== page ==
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OPEC’s optimistic outlook for oil and its implications

Of course, OPEC would be bullish on the outlook for oil (and, to a lesser extent, gas) – they have no other way of surviving. If they weren’t bullish about future demand, that would be big news.

Why this observation? Because OPEC has once again utilised one of its annual global outlook documents to bolster the prospects for the key commodity of its 13 member states, led by Saudi Arabia (and supported ex-officio by Russia).

In its 2023 outlook, OPEC raised its world oil demand forecasts for the medium and long term and claimed that $US14 trillion of investment is needed to meet this demand, even as renewable fuel use grows and more electric cars are sold to consumers who are tired of high petrol prices.

OPEC expects world oil demand to reach 116 million barrels a day (bpd) by 2045, around 6 million bpd higher than expected in last year’s report, with growth led by China, India, other Asian nations, Africa, and the Middle East.

OPEC’s optimism contrasts markedly with that of other forecasters, led by the International Energy Agency, who see demand peaking this decade.

IEA Executive Director Fatih Birol said last week that global coal, oil, and natural gas consumption may peak before 2030. The IEA advises industrialised countries and has cited the rapid growth in sales of EVs, especially in China, the US, and Europe as having the most immediate impact on demand.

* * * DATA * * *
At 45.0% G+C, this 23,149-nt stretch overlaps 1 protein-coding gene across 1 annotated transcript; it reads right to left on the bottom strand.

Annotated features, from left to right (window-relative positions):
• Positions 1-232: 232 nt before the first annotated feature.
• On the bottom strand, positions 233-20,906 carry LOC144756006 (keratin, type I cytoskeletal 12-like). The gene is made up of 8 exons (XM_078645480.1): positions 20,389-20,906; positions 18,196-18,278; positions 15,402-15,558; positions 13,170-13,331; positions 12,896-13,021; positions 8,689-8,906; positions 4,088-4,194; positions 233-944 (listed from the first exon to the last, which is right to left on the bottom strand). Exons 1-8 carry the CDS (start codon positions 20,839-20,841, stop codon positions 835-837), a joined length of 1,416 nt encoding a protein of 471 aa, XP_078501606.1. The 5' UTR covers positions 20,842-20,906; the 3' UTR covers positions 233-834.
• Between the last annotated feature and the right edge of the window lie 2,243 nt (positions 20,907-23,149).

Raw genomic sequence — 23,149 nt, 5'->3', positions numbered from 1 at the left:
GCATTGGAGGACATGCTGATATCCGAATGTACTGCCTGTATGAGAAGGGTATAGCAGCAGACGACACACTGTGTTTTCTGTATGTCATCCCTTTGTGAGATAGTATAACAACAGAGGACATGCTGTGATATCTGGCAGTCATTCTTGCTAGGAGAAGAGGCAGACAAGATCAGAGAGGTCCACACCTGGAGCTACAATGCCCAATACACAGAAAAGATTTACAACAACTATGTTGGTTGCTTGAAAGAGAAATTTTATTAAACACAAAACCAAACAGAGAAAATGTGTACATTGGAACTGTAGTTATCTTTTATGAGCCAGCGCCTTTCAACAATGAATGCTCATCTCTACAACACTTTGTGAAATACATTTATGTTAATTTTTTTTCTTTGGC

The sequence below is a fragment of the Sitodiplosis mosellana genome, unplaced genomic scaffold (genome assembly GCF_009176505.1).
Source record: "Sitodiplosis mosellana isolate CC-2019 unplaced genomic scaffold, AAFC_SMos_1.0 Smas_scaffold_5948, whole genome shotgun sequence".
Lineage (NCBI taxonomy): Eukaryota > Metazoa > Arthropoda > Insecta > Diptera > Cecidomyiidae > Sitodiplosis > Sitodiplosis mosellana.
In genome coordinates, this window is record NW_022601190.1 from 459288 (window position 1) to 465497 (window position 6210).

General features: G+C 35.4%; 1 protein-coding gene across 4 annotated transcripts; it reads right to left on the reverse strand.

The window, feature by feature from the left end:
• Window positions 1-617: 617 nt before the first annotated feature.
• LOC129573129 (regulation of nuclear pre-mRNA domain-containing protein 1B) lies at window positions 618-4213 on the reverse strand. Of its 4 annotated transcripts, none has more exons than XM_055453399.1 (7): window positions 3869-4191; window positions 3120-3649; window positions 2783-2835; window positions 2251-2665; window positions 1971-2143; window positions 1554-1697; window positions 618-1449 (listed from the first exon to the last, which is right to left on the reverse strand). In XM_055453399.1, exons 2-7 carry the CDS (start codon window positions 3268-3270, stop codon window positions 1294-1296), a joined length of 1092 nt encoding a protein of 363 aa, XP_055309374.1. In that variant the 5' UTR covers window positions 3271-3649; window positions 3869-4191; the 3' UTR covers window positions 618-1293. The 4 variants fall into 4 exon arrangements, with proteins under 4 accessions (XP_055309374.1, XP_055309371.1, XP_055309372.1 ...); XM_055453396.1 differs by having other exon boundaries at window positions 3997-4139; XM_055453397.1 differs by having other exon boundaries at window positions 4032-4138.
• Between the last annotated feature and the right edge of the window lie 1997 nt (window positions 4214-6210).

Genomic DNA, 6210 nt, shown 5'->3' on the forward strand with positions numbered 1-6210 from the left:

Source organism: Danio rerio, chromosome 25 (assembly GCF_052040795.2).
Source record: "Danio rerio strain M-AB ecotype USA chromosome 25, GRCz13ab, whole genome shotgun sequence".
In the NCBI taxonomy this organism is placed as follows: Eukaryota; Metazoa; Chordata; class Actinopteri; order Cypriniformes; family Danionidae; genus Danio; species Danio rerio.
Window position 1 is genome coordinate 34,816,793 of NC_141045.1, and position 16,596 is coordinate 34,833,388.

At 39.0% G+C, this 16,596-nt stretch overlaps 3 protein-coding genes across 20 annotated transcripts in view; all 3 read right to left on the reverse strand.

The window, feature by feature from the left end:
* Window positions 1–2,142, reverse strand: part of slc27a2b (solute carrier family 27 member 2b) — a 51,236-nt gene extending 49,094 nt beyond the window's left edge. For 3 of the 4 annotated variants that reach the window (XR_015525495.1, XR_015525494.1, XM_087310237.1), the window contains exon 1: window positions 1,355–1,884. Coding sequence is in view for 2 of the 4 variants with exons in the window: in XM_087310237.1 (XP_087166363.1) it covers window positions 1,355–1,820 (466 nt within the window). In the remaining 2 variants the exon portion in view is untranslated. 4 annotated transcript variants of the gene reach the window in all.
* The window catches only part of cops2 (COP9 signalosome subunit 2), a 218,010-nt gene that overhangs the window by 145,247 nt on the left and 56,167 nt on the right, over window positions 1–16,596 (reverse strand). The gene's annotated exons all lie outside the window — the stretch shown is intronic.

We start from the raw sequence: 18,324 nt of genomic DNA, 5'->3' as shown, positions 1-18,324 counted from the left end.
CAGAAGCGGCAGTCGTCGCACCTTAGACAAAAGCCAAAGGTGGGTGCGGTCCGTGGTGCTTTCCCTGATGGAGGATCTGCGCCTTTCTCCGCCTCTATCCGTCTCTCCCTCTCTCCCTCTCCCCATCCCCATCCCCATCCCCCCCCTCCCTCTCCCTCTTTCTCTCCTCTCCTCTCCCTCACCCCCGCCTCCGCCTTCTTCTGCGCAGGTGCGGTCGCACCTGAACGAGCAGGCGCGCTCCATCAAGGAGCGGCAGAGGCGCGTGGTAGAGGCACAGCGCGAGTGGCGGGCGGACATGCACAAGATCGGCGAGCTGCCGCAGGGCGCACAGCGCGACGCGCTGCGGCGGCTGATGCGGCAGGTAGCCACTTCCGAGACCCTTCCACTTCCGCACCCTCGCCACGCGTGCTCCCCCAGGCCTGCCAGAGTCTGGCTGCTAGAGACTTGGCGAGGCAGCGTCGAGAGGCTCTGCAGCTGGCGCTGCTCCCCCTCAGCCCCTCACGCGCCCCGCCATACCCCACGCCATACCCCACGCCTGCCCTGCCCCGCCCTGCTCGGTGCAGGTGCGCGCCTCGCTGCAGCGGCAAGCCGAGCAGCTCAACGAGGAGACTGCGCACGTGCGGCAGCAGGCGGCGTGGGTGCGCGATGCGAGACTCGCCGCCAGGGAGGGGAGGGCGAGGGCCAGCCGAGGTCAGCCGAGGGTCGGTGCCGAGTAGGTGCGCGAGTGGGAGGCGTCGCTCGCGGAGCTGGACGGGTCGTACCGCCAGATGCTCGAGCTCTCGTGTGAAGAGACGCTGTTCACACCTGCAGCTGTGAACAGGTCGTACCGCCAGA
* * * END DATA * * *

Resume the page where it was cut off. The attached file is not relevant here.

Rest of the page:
S&P Global analysts pointed out that the bullish outlook should be seen as a marketing document: “The World Oil Outlook provides the data behind the producer group’s energy market platform as world leaders prepare to gather at the core OPEC member, the UAE, in November for the next UN climate change conference, or COP28,” S&P said in a report on Monday.

The issue is existential for OPEC’s 13 members, who rely on revenue from crude sales for the vast majority of their budgets. This reality puts them firmly in the crosshairs of climate activists and some policymakers alarmed at rising global temperatures, extreme weather events, and growing pollution.

“OPEC has sought to shift the dialogue at UN climate change conferences away from limiting or banning oil drilling to a focus on reducing and controlling emissions in the name of energy access and affordability.

“It is banking on the resilience of the global economy as its existential buffer against the energy transition, while the fiscal and industrial shocks of the coronavirus pandemic are still being felt, along with a reordering of oil and gas flows from the Russia-Ukraine war.”

Road transportation (4.6 million b/d of growth), petrochemical production (4.3 million b/d), and aviation (4.1 million b/d) will drive the largest increases in incremental oil demand through 2045, the outlook stated, as oil retains the highest share in the global energy mix at 29.5% of all consumption, a slight dip from 31.2% in 2022.

OPEC ignores the rise in EV sales and use, the continuing push for green fuels for aviation and shipping – in fact, its bullishness suggests it believes the transition will not happen to any large degree.

The IEA and other groups say rising EV numbers in China will start cutting demand for oil products from the auto sector as early as late 2024.

OPEC’s claims that oil should play a role in the energy transition ignore the fact that it is a prime reason that the transition has become urgent.